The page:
"There are many things you can point to as proof that the human is not smart. But my personal favorite would have to be that we needed to invent the helmet. What was happening, apparently, was that we were involved in a lot of activities that were cracking our heads. We chose not to avoid doing those activities but, instead, to come up with some sort of device to help us enjoy our head-cracking lifestyles.”
This season the National Football League has had over 175 million people tune in to watch it's games and can also lay claim to having the 14 most watched television programs in the country since the season started on September 9, 2010...both are records.
It's apparent that the American public definitely enjoys it's head-cracking.
This is in spite of the recent and rapidly growing concerns over the short and long term effects of concussions and head injuries. The NFL has responded by making unprecedented mid-season rule changes regarding helmet-to-helmet hits, by levying fines and possible suspensions to players who have been fouond to have made careless hits on defenseless players. Still, even the steepest of fines aren't going to remove the concussion risk because even the cleanest, most legal plays can result in head injury. The next step has been to turn attention on how to make the helmets safer.
Helmet manufacturer Riddell was ahead of the curve in terms of realizing that concussions might be able to be prevented or reduced in severity by improving helmet design. In 2002, the company introduced the Revolution helmet, which took data from biomechanical testing to redesign the shape of the helmet around the head's center of gravity. The efforts were a success, when an article published in the journal Neurosurgery found that players who wore the Revolution helmet were 31% less likely to suffer a concussion than those who wore traditional helmets. It was a commercial success as well, with over 300,000 football players of all ages wearing the helmet.
More recently, former Harvard quarterback Vincent Ferrara, MD, started a company called Xenith with the intent of further improving helmet safety. The Xenith helmet was designed with the intent of adapting to the force of the blow by using thermoplastic shock absorbers that respond accordingly to the force that's placed on them by venting the air inside them. Dr. Ferrara states "The idea is that we have something that is more intelligent and responds uniquely to what is happening to it...You want a system to behave softly under low energy, but under high energy, you want it to get progressively stiffer so that it does not collapse down to nothing."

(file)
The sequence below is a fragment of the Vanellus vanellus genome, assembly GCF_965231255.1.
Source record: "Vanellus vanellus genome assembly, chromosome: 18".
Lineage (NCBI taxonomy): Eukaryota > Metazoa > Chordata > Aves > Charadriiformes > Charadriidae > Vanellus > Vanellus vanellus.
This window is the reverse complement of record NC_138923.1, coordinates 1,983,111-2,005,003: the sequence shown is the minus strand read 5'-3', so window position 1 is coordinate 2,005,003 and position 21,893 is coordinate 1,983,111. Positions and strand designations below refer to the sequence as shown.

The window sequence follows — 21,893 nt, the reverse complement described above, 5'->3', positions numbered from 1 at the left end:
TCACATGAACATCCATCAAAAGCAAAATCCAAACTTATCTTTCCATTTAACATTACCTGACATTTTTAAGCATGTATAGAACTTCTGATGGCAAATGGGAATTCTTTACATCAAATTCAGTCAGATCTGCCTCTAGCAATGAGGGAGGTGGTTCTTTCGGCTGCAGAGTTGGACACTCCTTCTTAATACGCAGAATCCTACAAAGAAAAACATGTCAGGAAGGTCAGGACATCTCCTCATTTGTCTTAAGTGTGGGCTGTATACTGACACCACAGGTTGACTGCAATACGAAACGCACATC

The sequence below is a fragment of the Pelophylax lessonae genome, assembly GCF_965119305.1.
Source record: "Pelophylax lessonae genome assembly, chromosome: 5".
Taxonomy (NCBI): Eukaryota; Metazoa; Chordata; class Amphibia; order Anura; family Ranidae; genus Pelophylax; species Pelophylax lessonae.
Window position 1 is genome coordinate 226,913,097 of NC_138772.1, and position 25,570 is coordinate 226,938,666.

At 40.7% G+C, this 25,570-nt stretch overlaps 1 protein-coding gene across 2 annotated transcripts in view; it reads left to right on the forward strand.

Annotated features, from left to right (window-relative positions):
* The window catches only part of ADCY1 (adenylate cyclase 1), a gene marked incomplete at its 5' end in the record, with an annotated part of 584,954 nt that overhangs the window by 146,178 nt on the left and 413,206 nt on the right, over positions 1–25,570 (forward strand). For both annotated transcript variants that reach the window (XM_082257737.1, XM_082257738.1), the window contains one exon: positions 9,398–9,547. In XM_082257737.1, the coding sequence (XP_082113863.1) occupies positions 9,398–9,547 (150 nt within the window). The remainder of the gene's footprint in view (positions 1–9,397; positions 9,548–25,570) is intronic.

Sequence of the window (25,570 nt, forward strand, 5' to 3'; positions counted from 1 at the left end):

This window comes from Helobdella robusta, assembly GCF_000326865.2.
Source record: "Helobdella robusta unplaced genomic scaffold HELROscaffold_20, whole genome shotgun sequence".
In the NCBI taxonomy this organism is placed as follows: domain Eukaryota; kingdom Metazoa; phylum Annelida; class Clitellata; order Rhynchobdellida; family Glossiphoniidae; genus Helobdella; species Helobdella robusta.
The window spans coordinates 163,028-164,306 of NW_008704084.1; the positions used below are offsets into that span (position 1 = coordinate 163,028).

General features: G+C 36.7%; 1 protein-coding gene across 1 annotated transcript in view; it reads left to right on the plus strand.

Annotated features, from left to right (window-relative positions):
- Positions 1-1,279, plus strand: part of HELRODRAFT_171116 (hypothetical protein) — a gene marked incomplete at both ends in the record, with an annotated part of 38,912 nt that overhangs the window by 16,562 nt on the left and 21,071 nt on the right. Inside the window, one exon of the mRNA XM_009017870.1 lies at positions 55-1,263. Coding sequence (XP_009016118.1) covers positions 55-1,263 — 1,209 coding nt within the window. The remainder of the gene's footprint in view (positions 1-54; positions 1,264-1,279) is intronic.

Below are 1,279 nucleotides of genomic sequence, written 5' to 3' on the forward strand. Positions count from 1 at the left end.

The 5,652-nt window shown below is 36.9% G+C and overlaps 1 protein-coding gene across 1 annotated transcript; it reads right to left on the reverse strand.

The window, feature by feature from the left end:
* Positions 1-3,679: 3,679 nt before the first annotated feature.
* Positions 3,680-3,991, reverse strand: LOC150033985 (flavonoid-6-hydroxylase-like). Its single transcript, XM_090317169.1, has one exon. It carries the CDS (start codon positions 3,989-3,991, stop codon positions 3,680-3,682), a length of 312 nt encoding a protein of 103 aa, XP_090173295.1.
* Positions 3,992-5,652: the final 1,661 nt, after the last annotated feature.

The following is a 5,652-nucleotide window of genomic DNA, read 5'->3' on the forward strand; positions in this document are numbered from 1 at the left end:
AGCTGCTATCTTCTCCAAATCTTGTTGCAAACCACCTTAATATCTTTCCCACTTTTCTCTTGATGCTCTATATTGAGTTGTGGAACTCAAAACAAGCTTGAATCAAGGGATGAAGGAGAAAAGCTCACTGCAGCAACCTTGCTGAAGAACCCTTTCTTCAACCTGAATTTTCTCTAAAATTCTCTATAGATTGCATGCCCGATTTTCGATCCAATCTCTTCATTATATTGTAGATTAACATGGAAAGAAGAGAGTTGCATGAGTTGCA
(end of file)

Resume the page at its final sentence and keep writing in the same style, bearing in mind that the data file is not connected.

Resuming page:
The design is based on a newer understanding of concussions, where injury is believed to occur from shearing forces that come from violent movement, as opposed to the traditional 'bruise to the brain' that comes from the brain striking the inside of the skull. The padding in the Xenith helmet works like an airbag, to slow down violent movement as much as possible. Dr. Ferrara says “The key is the adaptive response…a more optimized compression so that the head moves more gradually upon impact, and the brain should move less inside the skull."
The Xenith was introduced in 2009, so large scale independent studies of it's effectiveness aren't yet available, but the company has done some of it's own research. Shortly after the helmet's introduction, they looked at 534 players in seven different high schools who wore the helmet over a full season. Only 20 concussions were diagnosed, for a rate of 3.75%, significantly lower than rates reported in medical literature of 10% to 25%, as well as a 60% relative risk reduction. Anecdotal evidence is positive as well. Pro-Bowl center for the Baltimore Ravens Matt Birk stated “I’ve been really happy with the Xenith. On the football field, you get what’s called a ding—you might feel a little foggy after a hit. I haven’t had any of these with the new helmet. Normally, I would expect it by now, and probably more than once.”
And the Revolution and Xenith aren't the end of the road either. It was recently announced that computer chip giant Intel would be using their massive computing power to join in the fight to reduce concussions. Intel is partnering with Riddell and researchers from the Thayer School of Engineering (Dartmouth), Wayne State University, University of Northern Colorado and Texas State University-San Marcos to create simulations of helmet collisions and analyze the data. The hope is that eventually, sensors in the player's helmet would be able to send immediate information about the hit, and help to diagnose if a concussion or head injury is likely to have occurred.
With all the advances in helmet technology, the incidence and severity of concussions have been reduced. But the reality is that there is no such thing as a perfect helmet, and the NFL acknowledged as much. Ray Anderson, the NFL's executive vice president of football operations said, "I don't know if (manufacturers) could ever convince us or assure us that a helmet that would absolutely prevent concussions is doable. I haven't heard such a thing." Thad Ide, vice president of research and development at Riddell agreed. "It's important to understand that there's a limit to how much helmets can do," Ide said. "And player behavior, player education, rules changes — all of those things can have as much, or more, of a benefit in reducing the risk of concussion."
“Football is a collision sport. When it's played well, it's a violent collision sport. Concussions will happen," said D.J. MacLean, helmet manufacturer Schutt's director of sports marketing. "The only way to not get one is to sit in the stands."